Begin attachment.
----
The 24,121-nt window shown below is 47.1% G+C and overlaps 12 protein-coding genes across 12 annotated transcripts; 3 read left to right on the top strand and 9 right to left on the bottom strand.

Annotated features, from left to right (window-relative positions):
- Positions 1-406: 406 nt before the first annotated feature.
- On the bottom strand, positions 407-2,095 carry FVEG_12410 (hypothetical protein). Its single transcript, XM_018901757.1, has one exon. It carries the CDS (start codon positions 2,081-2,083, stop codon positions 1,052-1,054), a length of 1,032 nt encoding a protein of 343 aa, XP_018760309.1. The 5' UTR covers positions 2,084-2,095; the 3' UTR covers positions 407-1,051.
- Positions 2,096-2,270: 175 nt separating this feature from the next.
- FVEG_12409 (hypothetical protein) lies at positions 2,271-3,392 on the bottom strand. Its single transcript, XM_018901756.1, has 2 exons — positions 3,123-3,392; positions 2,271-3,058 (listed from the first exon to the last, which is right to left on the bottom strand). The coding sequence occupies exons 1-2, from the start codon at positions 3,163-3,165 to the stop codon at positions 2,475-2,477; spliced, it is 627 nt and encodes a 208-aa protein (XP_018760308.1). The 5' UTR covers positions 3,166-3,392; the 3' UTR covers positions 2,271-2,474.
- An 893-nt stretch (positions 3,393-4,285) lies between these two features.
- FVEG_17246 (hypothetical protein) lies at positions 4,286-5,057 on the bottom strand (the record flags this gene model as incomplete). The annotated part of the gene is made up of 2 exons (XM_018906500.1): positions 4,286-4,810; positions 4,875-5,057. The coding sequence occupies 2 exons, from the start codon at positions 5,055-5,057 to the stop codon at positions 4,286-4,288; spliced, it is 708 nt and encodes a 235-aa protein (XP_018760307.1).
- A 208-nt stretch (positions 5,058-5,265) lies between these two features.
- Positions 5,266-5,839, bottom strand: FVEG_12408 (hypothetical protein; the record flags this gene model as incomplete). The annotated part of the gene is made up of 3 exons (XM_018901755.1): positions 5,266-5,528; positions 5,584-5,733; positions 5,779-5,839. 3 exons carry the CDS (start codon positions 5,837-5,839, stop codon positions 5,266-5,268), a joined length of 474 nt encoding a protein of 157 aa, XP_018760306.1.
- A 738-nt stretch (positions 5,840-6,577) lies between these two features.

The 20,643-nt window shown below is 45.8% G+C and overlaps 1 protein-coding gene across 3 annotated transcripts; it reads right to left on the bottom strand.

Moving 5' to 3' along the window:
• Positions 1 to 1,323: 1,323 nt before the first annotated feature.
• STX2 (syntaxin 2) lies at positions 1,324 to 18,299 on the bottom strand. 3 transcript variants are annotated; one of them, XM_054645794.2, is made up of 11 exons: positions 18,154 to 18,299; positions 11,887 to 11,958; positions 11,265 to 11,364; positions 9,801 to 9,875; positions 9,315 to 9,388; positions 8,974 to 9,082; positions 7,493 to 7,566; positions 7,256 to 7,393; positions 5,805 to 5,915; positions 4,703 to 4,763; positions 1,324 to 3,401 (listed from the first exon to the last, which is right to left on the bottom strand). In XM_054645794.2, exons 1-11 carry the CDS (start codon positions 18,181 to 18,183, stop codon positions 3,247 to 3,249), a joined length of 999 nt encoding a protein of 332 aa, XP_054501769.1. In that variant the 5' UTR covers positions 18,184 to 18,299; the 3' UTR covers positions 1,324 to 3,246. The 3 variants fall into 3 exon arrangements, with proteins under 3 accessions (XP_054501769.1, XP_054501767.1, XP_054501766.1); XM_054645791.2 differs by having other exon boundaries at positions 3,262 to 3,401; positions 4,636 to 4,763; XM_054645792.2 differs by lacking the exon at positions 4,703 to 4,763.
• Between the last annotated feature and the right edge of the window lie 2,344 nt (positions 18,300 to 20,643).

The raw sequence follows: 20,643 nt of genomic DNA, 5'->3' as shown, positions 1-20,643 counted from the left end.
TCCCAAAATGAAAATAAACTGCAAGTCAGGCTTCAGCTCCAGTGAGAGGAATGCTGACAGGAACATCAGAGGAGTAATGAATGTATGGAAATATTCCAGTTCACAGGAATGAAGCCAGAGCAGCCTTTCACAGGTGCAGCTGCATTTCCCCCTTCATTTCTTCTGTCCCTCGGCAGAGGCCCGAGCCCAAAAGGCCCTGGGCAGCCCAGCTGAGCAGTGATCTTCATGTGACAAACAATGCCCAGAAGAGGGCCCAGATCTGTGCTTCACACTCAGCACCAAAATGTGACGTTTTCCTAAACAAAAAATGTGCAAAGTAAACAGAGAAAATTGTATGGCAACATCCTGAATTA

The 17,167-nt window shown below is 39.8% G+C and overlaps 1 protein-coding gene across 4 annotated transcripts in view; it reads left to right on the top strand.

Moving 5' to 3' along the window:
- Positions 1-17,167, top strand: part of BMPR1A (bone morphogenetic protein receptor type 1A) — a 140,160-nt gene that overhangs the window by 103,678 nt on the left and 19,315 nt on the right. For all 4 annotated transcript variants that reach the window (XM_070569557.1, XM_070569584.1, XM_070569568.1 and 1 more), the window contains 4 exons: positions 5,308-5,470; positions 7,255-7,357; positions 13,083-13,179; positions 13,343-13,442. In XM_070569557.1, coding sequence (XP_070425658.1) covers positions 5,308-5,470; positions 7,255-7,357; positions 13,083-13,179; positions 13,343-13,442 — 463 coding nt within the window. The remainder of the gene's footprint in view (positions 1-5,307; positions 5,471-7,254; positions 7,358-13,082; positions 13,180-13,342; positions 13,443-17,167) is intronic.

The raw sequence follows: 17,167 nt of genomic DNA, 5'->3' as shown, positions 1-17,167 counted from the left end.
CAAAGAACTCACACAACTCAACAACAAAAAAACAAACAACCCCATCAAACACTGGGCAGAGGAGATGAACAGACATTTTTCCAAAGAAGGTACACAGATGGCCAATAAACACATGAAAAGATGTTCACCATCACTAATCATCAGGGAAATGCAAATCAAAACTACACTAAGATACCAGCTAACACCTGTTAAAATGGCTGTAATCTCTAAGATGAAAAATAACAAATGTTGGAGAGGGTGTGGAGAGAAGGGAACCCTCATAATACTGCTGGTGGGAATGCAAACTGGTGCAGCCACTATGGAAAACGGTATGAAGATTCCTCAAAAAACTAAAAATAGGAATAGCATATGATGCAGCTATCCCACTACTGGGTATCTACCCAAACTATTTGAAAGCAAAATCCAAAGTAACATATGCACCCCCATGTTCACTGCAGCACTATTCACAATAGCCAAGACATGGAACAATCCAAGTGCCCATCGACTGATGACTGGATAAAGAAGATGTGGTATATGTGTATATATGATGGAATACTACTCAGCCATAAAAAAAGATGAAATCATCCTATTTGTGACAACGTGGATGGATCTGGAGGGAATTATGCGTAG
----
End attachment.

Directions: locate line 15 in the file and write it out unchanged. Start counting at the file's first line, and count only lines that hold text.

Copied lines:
• STX2 (syntaxin 2) lies at positions 1,324 to 18,299 on the bottom strand. 3 transcript variants are annotated; one of them, XM_054645794.2, is made up of 11 exons: positions 18,154 to 18,299; positions 11,887 to 11,958; positions 11,265 to 11,364; positions 9,801 to 9,875; positions 9,315 to 9,388; positions 8,974 to 9,082; positions 7,493 to 7,566; positions 7,256 to 7,393; positions 5,805 to 5,915; positions 4,703 to 4,763; positions 1,324 to 3,401 (listed from the first exon to the last, which is right to left on the bottom strand). In XM_054645794.2, exons 1-11 carry the CDS (start codon positions 18,181 to 18,183, stop codon positions 3,247 to 3,249), a joined length of 999 nt encoding a protein of 332 aa, XP_054501769.1. In that variant the 5' UTR covers positions 18,184 to 18,299; the 3' UTR covers positions 1,324 to 3,246. The 3 variants fall into 3 exon arrangements, with proteins under 3 accessions (XP_054501769.1, XP_054501767.1, XP_054501766.1); XM_054645791.2 differs by having other exon boundaries at positions 3,262 to 3,401; positions 4,636 to 4,763; XM_054645792.2 differs by lacking the exon at positions 4,703 to 4,763.